While he skimped on the Weezer-ish nerd rock on LP #2, I was too stoked on Ben Kweller’s sunny guitar pop on On My Way to care much. Besides, Kweller kept a glimmer of the oddball lyrics fans craved (check the title track’s discussion of the merits of karate). I spent an inordinate amount of time listening to this record summer ’04, especially during the month or so that I lived at the
When I came back at the end of the summer, half of my stuff was on the curb. My parents dismantled my furniture in order to give my room to my brother. He eventually moved out, and now I sleep on a much shittier bed. This was one of several “you can never go back” moments that year. And no, I still haven’t gotten over it. Why do you ask?
Although most of the songs had been written prior, Bruce Springsteen’s reunion with The E Street Band on The Rising became for many a reaction to the 9/11 attacks. A slew of pro-American songs came out after 9/11, many of them banal (Paul McCartney’s “Freedom") and some of them even embarrassingly offensive (Toby Keith’s “Courtesy of the Red, White and Blue (The Angry American)”). Bruce went the opposite route; The Rising isn’t about retaliation, it’s about figuring out how to move on. Last week, I wrote about Joe Strummer’s “wilderness years,” the period where he didn’t quite know what to write. Well, Bruce had a pretty big dry period. He’s never made a truly awful record, but every studio album that came out in between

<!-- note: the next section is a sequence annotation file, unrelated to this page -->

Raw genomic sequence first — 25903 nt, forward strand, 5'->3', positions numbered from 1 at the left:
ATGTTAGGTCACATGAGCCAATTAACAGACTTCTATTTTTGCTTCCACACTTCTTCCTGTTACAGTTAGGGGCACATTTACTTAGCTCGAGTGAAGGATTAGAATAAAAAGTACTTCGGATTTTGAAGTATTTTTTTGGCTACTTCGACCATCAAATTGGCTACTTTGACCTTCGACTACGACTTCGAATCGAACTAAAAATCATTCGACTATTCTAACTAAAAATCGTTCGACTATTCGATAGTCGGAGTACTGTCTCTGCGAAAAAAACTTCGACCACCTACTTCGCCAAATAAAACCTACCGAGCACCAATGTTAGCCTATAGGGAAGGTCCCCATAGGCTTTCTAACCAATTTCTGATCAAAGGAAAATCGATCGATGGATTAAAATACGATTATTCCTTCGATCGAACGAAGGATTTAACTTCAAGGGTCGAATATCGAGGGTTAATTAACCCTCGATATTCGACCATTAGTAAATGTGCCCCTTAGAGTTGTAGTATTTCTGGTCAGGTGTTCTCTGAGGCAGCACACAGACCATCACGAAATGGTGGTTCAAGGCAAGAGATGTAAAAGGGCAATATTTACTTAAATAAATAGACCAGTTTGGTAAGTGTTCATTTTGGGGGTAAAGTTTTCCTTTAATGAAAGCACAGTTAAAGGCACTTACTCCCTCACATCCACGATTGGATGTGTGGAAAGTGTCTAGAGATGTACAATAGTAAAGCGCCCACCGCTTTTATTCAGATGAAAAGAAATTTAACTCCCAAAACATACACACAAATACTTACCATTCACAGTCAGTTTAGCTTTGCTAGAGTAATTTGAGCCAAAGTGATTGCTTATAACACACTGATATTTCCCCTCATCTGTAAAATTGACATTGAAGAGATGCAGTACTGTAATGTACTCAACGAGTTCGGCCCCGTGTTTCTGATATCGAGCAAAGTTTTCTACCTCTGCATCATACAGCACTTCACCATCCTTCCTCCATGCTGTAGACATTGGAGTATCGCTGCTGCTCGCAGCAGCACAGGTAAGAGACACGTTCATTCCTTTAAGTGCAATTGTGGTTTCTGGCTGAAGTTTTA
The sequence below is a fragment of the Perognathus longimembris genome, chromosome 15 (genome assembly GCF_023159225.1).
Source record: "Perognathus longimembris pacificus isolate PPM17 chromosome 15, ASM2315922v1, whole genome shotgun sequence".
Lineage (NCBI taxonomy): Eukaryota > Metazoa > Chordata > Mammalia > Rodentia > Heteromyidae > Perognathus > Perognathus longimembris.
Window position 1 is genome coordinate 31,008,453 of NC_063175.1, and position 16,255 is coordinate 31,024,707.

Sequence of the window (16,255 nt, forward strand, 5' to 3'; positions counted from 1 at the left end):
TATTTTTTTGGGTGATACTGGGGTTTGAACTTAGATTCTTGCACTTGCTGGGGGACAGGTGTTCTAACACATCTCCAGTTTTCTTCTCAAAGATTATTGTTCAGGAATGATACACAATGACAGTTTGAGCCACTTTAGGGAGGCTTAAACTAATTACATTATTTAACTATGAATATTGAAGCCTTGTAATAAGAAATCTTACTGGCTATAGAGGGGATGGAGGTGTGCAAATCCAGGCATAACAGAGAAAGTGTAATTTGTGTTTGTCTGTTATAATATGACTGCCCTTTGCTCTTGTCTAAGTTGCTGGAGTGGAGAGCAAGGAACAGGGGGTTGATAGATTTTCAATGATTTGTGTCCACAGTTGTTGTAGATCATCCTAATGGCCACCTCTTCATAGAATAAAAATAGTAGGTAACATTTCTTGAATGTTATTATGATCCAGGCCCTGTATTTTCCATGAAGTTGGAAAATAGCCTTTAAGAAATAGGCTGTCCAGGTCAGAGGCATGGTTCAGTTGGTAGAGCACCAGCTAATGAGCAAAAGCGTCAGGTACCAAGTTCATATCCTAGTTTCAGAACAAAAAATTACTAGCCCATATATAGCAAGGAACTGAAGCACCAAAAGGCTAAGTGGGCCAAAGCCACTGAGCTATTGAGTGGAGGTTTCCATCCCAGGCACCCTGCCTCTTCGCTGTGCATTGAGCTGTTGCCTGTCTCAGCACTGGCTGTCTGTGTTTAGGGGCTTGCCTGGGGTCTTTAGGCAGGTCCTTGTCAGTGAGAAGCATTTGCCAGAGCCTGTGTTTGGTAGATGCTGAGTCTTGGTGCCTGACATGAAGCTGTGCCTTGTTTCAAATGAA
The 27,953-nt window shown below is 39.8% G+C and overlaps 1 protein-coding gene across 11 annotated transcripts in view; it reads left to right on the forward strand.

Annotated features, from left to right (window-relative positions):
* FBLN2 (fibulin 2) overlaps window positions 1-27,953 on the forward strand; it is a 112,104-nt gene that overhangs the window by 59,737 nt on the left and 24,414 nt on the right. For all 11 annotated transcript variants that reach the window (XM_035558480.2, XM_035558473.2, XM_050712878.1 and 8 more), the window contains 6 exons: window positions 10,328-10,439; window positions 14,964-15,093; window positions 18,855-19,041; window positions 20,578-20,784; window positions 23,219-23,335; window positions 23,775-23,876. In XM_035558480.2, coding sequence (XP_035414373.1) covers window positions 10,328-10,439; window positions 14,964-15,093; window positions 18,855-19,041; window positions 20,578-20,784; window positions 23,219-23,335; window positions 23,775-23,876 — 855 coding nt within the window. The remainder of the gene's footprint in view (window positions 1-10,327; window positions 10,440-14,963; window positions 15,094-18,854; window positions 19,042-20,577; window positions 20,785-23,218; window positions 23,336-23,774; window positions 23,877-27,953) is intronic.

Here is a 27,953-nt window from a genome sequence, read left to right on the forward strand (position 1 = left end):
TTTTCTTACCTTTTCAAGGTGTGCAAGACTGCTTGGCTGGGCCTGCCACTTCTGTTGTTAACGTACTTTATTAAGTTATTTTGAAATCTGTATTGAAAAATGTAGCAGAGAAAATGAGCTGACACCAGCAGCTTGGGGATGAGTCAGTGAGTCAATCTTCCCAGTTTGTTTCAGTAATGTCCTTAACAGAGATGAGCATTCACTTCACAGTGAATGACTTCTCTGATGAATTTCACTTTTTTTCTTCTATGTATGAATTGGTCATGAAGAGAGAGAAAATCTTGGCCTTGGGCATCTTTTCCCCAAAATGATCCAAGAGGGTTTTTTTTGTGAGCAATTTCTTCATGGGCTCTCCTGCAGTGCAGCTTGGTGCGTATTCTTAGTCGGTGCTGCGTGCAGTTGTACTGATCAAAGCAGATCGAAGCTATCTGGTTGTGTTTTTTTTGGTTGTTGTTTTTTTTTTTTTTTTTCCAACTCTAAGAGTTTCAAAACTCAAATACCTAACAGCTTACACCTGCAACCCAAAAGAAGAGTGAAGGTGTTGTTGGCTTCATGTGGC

The Rising is the sort of effortless, grand
Ultimately, the record is really about Bruce trying (and occasionally failing, like on “Nothing Man”) to believe in himself again. The timing just meant that the rest of us had the same problem. But even if The Rising wasn’t tied to the terrorist attacks, it would still be a resonant record. I’ve found myself listening to it a lot in the last year or so. I always turn to music when times get tough, but The Rising is one of the few albums to make me take a proactive approach to my problems. When I didn’t get the job at the Inquirer, when I bombed a separate interview, when I’ve felt powerless, The Rising brings me back to life with its repeated messages about hope, faith, and rising up. Not that all my memories of the album are tied to bad events – I made it a point to spin The Rising after Barack Obama clinched the presidency. The album is a little overstuffed in the middle, but when I hit that last third – “Mary’s Place” into “You’re Missing” into “The Rising” into “